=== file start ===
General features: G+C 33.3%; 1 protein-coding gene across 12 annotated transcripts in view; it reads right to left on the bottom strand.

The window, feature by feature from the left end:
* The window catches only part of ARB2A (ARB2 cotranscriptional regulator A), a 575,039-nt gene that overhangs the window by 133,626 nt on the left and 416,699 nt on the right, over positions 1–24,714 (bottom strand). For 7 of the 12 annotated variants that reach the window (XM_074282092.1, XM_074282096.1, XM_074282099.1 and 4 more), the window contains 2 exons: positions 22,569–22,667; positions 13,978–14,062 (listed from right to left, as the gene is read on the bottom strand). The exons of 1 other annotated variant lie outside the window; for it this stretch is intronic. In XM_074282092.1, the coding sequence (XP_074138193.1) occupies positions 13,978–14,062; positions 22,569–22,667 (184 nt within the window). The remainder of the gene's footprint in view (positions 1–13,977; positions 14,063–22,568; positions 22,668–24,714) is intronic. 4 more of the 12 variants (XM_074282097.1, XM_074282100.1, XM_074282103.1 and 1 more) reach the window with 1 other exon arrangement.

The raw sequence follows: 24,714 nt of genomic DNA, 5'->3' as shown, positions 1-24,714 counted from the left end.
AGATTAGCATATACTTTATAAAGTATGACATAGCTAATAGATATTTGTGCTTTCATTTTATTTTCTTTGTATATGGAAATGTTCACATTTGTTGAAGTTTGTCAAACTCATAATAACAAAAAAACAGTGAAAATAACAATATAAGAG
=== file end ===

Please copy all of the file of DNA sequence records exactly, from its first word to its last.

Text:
General features: G+C 33.3%; 1 protein-coding gene across 12 annotated transcripts in view; it reads right to left on the bottom strand.

The window, feature by feature from the left end:
* The window catches only part of ARB2A (ARB2 cotranscriptional regulator A), a 575,039-nt gene that overhangs the window by 133,626 nt on the left and 416,699 nt on the right, over positions 1–24,714 (bottom strand). For 7 of the 12 annotated variants that reach the window (XM_074282092.1, XM_074282096.1, XM_074282099.1 and 4 more), the window contains 2 exons: positions 22,569–22,667; positions 13,978–14,062 (listed from right to left, as the gene is read on the bottom strand). The exons of 1 other annotated variant lie outside the window; for it this stretch is intronic. In XM_074282092.1, the coding sequence (XP_074138193.1) occupies positions 13,978–14,062; positions 22,569–22,667 (184 nt within the window). The remainder of the gene's footprint in view (positions 1–13,977; positions 14,063–22,568; positions 22,668–24,714) is intronic. 4 more of the 12 variants (XM_074282097.1, XM_074282100.1, XM_074282103.1 and 1 more) reach the window with 1 other exon arrangement.

The raw sequence follows: 24,714 nt of genomic DNA, 5'->3' as shown, positions 1-24,714 counted from the left end.
AGATTAGCATATACTTTATAAAGTATGACATAGCTAATAGATATTTGTGCTTTCATTTTATTTTCTTTGTATATGGAAATGTTCACATTTGTTGAAGTTTGTCAAACTCATAATAACAAAAAAACAGTGAAAATAACAATATAAGAG